Too Much Johnny Business: 14 New Punk Combos Pick Their Favorite Tracks By Birthday Boy Johnny Thunders
So many years later, and still most musicians in the trashy rock'n'roll underbelly can't shake that Ramones rush. In fact, there has been a Rockaway Beach-like surf rolling in for the past couple years; boffo bands from all over have their debt to the four leather-clad lads instantly assessed, in that charming/jarring way where you realize the Ramones are kind of like the Garden of Eden story, fossil fuel burning, and pizzathey won't go away anytime soon.
But if this new round of trash-punk bands digs the Ramones, the even earlier influence of the New York Dolls and Johnny Thunders (not to mention his Heartbreakers and solo efforts) is just as dominantespecially given that the fun androgyny and mascara-stained sleaze the Dolls added to punk's DNA often shadows the "one-two-three-four" calls. And hey, it's Johnny Thunders' birthdayhe would have turned 60 today, and there's a party honoring his legacy tonight at Bowery Electric. (He died in 1991 at age 36.) We asked new groups that are flying the fishnet flag to list their favorite New York Dolls and/or Johnny jams.
Johnny Thunders, "You Can't Put Your Arms Around A Memory"
Cranium-cracking, downhill steamrolling punk from London that leaves you feeling fried like an egg left in the sun for 3 days then cooked with a bottle of Tabasco.
Dan May, bass: "You Can't Put Your Arms Around a Memory," Johnny Thunders
"Because I am terribly sentimental, this song is my favourite. It is about the feeling you get when you just had your best night ever, and things can't get any better, and you are walking down the street the next day chuckling to yourself about it. But then the chuckle freezes in your throat, and what's that floating six feet in the air? There's a diamond skull staring right at you. Johnny Thunders' voice is like when that diamond skull is knocking at your door; you can't see it but you can hear it, and its voice is calling in debts you forgot you even had. I hope no one has tried to use it for an advert or a soundtrackthat would make me sicker."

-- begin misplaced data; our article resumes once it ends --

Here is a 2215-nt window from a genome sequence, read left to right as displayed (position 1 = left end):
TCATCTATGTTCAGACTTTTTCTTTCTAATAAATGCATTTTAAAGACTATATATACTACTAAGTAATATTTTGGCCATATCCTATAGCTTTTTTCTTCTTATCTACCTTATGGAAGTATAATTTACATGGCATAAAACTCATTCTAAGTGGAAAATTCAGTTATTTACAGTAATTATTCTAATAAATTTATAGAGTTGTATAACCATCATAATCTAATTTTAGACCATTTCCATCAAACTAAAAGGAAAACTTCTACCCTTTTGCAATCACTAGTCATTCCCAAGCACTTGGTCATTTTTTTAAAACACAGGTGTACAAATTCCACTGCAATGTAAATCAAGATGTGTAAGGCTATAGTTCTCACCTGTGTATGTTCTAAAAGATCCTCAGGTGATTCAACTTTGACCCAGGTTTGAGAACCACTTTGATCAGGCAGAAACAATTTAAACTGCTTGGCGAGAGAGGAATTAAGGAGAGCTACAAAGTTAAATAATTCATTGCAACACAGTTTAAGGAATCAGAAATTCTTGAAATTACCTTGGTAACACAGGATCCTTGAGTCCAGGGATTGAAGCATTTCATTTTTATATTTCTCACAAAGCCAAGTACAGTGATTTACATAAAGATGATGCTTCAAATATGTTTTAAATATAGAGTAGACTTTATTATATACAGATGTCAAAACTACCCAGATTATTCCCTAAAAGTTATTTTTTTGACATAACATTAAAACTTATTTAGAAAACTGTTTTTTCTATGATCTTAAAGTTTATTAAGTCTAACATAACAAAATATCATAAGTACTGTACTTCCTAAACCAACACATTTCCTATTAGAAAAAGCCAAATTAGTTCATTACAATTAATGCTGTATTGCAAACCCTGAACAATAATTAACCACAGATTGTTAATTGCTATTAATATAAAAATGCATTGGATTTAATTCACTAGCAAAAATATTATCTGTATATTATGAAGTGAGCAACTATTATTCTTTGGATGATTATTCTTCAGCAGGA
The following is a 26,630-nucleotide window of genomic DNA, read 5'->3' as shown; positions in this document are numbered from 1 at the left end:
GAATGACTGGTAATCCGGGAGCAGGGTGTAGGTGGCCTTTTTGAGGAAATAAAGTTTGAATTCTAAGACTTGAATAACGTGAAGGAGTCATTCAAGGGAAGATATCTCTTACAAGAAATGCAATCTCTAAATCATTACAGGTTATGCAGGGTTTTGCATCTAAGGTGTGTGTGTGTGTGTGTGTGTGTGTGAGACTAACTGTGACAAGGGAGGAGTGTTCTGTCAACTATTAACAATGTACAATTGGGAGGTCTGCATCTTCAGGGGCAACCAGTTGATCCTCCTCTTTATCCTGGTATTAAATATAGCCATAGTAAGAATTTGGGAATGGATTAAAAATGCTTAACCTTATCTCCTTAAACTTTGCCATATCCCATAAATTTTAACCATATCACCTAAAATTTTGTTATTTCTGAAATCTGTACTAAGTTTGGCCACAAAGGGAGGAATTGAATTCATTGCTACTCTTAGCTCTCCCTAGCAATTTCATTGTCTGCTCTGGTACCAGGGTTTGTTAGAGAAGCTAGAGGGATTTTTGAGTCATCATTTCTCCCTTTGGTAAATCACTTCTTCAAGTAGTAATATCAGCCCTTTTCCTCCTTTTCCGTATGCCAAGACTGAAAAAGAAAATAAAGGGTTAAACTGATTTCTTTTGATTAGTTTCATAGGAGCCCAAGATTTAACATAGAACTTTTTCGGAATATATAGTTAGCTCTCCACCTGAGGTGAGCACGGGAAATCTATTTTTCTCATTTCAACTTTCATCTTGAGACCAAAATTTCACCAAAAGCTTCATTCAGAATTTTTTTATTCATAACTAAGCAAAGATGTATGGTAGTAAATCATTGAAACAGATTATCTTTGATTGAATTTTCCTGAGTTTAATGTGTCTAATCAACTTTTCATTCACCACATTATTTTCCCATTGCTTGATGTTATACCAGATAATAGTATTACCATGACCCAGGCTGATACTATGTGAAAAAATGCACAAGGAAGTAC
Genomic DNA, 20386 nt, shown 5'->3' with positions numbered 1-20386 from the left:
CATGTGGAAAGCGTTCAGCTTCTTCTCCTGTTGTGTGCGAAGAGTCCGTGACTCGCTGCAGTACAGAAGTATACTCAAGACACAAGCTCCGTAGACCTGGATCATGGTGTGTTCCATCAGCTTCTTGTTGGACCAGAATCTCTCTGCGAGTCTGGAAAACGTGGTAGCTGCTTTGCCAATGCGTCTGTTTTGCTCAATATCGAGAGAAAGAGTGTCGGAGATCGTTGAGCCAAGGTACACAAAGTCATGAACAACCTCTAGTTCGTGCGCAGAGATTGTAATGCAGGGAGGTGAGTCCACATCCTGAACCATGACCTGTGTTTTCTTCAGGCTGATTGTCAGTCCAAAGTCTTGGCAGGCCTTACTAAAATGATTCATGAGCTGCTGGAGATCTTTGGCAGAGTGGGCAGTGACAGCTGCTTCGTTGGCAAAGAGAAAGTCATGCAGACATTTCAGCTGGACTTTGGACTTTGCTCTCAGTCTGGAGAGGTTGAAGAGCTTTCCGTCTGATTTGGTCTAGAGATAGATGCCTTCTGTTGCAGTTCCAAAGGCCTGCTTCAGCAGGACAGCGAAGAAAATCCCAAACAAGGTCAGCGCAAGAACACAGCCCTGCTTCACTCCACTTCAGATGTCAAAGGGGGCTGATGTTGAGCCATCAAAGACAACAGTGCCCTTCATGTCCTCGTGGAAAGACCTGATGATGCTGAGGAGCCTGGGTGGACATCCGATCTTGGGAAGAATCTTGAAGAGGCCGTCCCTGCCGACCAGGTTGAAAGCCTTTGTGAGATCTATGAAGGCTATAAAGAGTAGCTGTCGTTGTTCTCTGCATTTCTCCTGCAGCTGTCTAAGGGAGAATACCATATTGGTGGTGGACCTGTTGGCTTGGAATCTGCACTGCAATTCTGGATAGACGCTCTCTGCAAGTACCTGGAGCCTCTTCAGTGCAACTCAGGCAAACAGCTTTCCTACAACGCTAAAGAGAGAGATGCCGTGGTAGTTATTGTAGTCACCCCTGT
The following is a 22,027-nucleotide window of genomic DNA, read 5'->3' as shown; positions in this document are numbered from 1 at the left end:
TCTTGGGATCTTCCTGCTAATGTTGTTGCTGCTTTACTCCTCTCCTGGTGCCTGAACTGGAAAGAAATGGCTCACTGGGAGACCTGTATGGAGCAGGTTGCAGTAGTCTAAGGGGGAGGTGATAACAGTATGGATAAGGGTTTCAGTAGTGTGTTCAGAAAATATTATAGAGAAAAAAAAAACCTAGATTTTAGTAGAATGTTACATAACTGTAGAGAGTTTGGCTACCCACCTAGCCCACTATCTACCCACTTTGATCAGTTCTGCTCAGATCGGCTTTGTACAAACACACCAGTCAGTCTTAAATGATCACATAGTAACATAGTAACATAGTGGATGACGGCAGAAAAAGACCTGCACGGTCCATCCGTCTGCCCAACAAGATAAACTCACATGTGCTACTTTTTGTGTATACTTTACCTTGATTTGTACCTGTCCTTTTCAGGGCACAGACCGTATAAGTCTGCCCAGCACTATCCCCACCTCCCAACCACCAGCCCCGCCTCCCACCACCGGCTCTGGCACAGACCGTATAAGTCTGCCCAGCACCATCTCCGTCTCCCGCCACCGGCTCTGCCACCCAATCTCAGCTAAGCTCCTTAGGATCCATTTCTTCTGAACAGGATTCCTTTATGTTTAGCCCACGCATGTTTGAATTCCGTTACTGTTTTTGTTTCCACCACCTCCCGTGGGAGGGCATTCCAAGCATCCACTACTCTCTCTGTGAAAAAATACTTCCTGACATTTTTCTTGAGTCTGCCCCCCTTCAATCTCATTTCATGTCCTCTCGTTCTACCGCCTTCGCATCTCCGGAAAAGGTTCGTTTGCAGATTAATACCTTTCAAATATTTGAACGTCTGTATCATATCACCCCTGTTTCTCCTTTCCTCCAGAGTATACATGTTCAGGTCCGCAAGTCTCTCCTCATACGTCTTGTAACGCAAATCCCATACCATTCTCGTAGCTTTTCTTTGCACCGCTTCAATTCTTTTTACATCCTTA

Power pop from Atlanta. But they wear tight black jeans rather than skinny ties and drink Pabst rather than soda pophence they're more knackered than The Knack.
Adrian Barrera, singer: "I Wanna Be Loved," Johnny Thunders & the Heartbreakers
"Another radioactive rock'n'roll stomper. Johnny Thunders and Jerry Nolan had a really great knack for mixing really tough tribal beats with high energy R&B, and when you throw in the primal sexual battlecry, you've got damn near a perfect song in my book. I turn into teenwolf when this comes on a jukebox."
A Dublin fearsome foursome that stomps out garage riffs like a mushroom-gobbling Godzilla with a Big Muff pedal revenge fantasy.
Robbie Brady, vocals/bass: "You Can't Put Your Arms Around a Memory," Johnny Thunders
"This was one of the first Thurders songs I got hooked on, and was while hitting NY for the first time to do some gigs. So this song evokes some happy thoughts on being wasted in NY! On that particular trip, I saw [New York Dolls singer] David Johansen on the subway while we were on the way to Penn Station with guitars and organs etc to do a show in New Jersey. We all just stood staring at him cause no one had the balls to go up and say hello... Think we may have freaked him out a bit as well. Probably best we didn't say hello!"
Superior slice'n'dicers from Austin's suddenly well-stocked scene of punk rockers. The singer admitted to me that he spent a full month of his teens listening to the first Dictators album three times every dayand he is 20 years old. There is hope.
Max Vandever, guitar/vocals: "London Boys," Johnny Thunders
I love when bands have a beef with each other and write songs about it. See "Free Drugs" off the Flesh Lights' record, Muscle Pop. (Shameless self-promo!) Thunders took the Sex Pistols' "God Save the Queen" and made it 10 times better with "London Boys." Also, Paul Cook and Steve Jones (of the Sex Pistols) played on this record, which makes this song even cooler.
"Death doo-wop" from Los Angeles that drags the band's childhood imaginings of the Bowery" through their childhood imaginings of their home city's noir 1950s, then dresses it all up in fine vintage suits and booze.
Gabriel Hart, singer: Anything off Johnny Thunders and Patti Palladin's Copycats LP
"One of the best things about Thunders catalog was his perfect choice of covers, whether it be the Stones' 'I'd Much Rather Be with the Boys' or anything off this duet covers collection, which feels like some ornate back-alley musical. The highlight on here for me lately is Dion's 'I Was Born To Cry,' which breathes into it a new brimstone, the tear ducts runneth over..."